• Salva – It’s true that covers don’t always tell everything about a book, do they? And you make an interesting point about the back cover. They can be really important too, and I’m pretty sure you’re by no means the only one who gets a sense of a book from the back cover….

  2. Not on a cover reveal but included in your topic today. You are a peach.

  3. Don’t forget those great old Dell Mapback mysteries – paper editions where the back cover was a map or sketch of the “scene of the crime.” They were usually accompanied by evocative, sometimes lurid, front covers, and the maps were a very good incentive to collect those editions. Some classics are being reprinted now with the original mapbacks included – Hake Talbot’s marvelous “Rim of the Pit” has one of the absolute best.

    If anyone’s interested, here’s a link to the books, maps and covers Google Images turned up during a search for “Dell map back mysteries”: http://bit.ly/1mbr6To

    • Les – Thank you for the reminder of those great Mapbacks. They’re real classics and they speak to that era really effectively I think. Folks, do check out Les’ link.

  4. I love cover art, and am a sucker for a good cover.

  5. I have hated some covers of favourite books – for instance, I don’t like film tie-ins, so the latest cover of The Great Gatsby featuring Di Caprio looking bored in all his finery just didn’t do it for me. I also really, really don’t like the revamp of Charlie and the Chocolate Factory with some little girl looking like Barbie on the cover.
    However, there seems to be a fashion in covers: the usual predominantly black background for crime fiction is timeless, but I’ve noticed a lot of blue around lately. In fact, I’ve just discovered a whole Pinterest site dedicated to these trends in book cover design.

    But, to be honest, I’ve lived through times when the books I wanted to read were banned so I was reading photocopied or badly printed versions of them, so covers are a bit of a luxury. I am not easily put off by a cover if the content is great.

    • Marina Sofia – It’s all about perspective isn’t it? The content of a book is an awful lot more important than the cover. I agree with you, too, that film and TV tie-in covers almost never have much ‘personality.’ And even though I absolutely loved John Thaw as Morse, I didn’t even care much for the Inspector Morse – themed covers for Colin Dexter’s series.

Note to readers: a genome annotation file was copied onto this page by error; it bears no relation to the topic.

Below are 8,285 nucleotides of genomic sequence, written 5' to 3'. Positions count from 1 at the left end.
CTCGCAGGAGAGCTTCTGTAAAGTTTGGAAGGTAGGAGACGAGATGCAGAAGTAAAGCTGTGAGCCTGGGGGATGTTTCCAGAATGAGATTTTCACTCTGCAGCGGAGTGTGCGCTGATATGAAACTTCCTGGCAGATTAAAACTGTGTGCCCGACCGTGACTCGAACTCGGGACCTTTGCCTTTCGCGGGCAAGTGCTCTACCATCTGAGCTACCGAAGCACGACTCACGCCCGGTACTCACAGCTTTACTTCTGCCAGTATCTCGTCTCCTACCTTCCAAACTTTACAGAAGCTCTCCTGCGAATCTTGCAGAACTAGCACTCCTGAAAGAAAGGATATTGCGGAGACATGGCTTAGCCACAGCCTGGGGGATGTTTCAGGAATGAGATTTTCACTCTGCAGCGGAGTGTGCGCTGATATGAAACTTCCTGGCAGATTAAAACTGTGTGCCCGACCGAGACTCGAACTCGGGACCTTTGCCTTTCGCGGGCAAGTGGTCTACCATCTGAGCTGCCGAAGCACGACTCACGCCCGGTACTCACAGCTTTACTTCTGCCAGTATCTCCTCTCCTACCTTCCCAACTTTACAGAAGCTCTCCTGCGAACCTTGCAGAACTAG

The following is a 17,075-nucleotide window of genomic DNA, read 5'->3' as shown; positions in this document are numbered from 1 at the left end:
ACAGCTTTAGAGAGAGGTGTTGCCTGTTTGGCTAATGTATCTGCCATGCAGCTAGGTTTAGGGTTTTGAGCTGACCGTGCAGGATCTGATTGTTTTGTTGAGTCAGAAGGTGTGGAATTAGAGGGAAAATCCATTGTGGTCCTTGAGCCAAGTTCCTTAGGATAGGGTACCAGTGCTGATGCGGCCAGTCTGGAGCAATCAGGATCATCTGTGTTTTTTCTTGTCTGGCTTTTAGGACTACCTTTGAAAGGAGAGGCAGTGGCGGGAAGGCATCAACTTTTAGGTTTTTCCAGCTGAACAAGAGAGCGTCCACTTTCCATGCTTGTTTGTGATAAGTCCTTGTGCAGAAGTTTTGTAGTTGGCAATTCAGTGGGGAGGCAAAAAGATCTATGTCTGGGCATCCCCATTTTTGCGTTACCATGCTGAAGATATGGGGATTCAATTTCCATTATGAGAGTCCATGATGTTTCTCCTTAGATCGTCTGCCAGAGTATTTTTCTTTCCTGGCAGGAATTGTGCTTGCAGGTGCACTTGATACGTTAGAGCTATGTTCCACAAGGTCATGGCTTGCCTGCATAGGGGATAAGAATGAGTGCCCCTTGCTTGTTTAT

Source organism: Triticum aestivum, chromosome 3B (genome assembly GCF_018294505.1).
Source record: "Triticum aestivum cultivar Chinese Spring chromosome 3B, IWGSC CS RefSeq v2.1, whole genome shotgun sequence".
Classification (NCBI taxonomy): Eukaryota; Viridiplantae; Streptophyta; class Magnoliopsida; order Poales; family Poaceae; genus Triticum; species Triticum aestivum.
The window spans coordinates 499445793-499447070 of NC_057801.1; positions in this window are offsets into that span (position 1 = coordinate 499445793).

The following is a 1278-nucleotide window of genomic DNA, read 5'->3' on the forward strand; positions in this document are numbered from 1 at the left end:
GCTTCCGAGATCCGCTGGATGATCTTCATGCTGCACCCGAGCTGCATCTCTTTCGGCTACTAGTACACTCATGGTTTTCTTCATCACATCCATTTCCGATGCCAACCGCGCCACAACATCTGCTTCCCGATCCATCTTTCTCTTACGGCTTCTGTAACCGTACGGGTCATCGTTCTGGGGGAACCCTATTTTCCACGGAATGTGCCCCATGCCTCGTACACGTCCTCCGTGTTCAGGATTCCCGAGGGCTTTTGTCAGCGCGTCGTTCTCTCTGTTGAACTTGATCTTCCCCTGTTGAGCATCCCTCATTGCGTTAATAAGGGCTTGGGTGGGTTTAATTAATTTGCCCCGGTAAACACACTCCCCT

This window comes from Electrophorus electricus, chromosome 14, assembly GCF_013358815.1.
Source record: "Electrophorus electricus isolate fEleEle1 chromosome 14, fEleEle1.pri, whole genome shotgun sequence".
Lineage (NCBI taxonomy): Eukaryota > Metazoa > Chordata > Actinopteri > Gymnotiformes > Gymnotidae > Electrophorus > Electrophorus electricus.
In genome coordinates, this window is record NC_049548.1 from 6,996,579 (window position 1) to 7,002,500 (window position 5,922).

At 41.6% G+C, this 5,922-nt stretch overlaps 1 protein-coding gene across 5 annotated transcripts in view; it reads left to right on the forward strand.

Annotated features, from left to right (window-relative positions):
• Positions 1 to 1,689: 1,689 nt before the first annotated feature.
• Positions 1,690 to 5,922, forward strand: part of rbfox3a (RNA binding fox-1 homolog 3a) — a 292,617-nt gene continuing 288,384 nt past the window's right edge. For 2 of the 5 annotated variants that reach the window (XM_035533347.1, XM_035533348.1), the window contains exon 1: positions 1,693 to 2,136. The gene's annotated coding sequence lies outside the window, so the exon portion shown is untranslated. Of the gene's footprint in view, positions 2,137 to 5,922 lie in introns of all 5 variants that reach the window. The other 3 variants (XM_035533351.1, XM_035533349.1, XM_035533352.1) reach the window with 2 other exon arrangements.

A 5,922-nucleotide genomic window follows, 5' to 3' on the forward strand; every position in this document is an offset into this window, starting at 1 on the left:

Thanks very much for shsaring that Pinterest link, too. Folks, you should also check out Killer Covers of the Week .

  6. According to marketing experts, the cover is the number one promotional tool. The second is the back-cover copy.

    The cover has to be iconic of the genre, specific to the topic of the book, eye-grabbing in large and thumbnail sizes, and branded to the individual author. They also have to be trendy enough not to look like a book from a few years ago. That’s why they are so hard to get right.

    That’s also why I was considered such a demanding b*tch when I worked with small press artists. You don’t put an action/adventure cover on a romantic suspense, or a silly saucer-shaped UFO on a space opera.

    My funniest cover disaster was my science fiction romance, STAR-CROSSED. I asked for a man’s manacled hand reaching for a star. Unfortunately, the star looked like a breast, and the man’s fingers appeared to be pinching the nipple. I called it “The Galactic Grope.”

    The cover was changed once I explained the problem.

    Here’s a copy of the infamous cover if anyone is interested.

    http://www.marilynnbyerly.com/firstcover.html

    • Marilynn – Thank you very much for your perspective. And you’re absolutely right that cover design is critical. I like the fact that you insisted on having the right cover for your books, too. I think it’s important for authors to think about the connection between the cover and what’s inside. It does matter.
       
      Oh, and thanks for sharing that first cover….I love your name for it!

  7. These are all great covers and I love your analyses of them.
    BTW I just visited your instagram page. Pretty impressive!

    • Oh, thank you, Carol! I think Instragam is one of a lot of effective ways to connect with readers, especially younger ones. And thanks for the kind words about my post.